• #34406
                    Babruwan Kore
                    Participant
                      @babruwan

                      Dear Tutors,

                      I had an excellent time exploring these tools. I especially liked A Guide to Flax and Webcrop and the article on ‘How can we prepare learners for using corpora?’.

                      The article by Sripicharn, P.  is an excellent. I was worried about wasting teaching time in class but the article has helped me find ways to use a corpus. The suggestion of preparing learners to use a corpus over a period of time is really useful. This can save teaching time and at the same time can boost learners’ confidence.

                      Thank you very much for making this useful content available.

                      Babruwan Kore

                      • #34445
                        Anastasios Asimakopoulos
                        Keymaster
                          @anastasios

                          Hello @babruwan – we are pleased to hear you found the article useful. I personally find the ‘do’s and don’ts’ list very helpful!

                      • #34415
                        Karl Hannay
                        Participant
                          @karl-hannay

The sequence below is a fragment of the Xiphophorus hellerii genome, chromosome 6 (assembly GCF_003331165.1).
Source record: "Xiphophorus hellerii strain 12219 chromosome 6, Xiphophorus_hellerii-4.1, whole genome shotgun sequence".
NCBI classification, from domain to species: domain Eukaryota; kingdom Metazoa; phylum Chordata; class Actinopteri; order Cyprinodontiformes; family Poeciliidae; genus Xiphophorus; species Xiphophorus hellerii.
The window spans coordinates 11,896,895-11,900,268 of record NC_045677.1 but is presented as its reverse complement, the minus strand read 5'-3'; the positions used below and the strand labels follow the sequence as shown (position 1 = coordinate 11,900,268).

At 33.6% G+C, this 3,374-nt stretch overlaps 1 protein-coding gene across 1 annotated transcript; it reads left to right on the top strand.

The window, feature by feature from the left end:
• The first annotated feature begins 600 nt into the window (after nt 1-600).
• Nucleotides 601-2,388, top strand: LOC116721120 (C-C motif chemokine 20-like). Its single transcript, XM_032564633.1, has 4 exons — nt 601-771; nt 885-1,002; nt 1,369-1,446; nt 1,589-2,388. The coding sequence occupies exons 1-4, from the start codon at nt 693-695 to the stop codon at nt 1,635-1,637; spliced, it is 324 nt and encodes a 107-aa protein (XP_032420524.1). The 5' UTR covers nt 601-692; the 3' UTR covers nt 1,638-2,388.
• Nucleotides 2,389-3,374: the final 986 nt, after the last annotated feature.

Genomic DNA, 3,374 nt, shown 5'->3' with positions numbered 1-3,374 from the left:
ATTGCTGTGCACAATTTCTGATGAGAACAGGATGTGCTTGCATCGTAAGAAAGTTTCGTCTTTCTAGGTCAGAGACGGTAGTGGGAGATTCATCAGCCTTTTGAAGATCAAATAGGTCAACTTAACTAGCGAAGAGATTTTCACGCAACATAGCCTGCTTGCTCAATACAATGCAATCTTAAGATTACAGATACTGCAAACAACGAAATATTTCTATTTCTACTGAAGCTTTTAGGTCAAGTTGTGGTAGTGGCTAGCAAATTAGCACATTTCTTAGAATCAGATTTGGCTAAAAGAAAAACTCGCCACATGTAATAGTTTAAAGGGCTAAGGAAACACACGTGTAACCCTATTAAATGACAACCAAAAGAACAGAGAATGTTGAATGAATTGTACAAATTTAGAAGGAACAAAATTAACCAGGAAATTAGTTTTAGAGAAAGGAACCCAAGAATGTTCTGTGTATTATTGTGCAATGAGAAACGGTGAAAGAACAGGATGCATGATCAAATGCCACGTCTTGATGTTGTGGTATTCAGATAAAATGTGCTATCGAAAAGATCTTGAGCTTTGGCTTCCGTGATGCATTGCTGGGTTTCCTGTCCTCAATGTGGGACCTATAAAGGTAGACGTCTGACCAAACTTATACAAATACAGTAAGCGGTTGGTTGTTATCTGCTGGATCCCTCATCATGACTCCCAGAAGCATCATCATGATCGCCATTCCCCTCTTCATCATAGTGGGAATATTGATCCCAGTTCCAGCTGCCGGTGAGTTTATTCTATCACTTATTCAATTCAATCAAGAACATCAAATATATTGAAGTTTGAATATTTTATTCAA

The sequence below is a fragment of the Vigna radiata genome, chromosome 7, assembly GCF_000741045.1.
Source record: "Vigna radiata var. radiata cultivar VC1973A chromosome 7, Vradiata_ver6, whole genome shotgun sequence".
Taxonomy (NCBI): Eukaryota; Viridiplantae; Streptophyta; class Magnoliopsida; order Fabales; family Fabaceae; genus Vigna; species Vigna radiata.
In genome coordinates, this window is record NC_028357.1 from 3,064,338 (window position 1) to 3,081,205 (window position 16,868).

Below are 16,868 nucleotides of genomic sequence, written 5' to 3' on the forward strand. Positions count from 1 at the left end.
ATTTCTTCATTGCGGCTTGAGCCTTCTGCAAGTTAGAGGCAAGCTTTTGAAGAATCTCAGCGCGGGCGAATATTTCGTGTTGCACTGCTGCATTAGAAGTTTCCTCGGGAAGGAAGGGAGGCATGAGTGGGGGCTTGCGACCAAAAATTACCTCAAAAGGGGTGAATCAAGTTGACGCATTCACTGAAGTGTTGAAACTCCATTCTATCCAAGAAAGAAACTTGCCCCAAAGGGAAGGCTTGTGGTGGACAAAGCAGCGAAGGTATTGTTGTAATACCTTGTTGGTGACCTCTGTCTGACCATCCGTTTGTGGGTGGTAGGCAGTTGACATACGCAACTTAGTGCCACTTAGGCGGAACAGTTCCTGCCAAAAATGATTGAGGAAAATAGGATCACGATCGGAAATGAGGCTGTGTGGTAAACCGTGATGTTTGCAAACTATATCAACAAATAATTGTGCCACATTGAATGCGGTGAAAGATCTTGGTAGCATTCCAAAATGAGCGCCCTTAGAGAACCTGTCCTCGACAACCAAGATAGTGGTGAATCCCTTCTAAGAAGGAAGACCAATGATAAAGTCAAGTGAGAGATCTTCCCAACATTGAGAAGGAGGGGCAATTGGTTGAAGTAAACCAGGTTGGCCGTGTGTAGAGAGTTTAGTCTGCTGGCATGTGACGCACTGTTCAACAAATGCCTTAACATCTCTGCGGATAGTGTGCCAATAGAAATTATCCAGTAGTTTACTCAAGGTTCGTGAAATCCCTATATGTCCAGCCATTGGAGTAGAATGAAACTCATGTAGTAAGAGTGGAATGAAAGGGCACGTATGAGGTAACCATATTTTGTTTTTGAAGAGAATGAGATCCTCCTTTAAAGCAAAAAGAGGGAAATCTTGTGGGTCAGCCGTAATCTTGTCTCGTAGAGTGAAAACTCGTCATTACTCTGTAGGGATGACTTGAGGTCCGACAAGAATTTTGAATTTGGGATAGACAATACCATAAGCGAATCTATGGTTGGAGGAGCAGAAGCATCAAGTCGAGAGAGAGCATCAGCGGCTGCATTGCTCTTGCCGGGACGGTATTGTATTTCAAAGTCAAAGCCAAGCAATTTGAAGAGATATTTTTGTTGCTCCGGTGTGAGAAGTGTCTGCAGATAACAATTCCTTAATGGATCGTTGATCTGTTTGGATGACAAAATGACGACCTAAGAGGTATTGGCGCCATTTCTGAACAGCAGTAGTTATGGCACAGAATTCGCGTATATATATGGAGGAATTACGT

I still don’t understand the use of determining frequency of words in a student’s text? Is this to determine its coherency?

                          • #34446
                            Anastasios Asimakopoulos
                            Keymaster
                              @anastasios

                              Hello @karl-hannay That’s a very good question. Frequency is connected to lexical cohesion and how it helps construct a particular topic in a text. For example, I just read an article on bbc.co.uk and the ten most frequent content words were: fossil (17), fuel (14), climate (9), emissions (7), companies (7), cop26 (6), global (6), oil (6), gas (6) and delegates (5). Repetition of these key words is vital for coherence and cohesion, and so are their collocates e.g. fossil fuels, fuel companies, fuel lobbyists, fuel industry, climate change, climate crisis, to name a few. In addition, identifying these in student texts can help them direct their attention to key vocabulary and focus on the lexico-grammatical accuracy of these words/phrases.

                          • #34431
                            Judith Gorham
                            Participant
                              @judith-gorham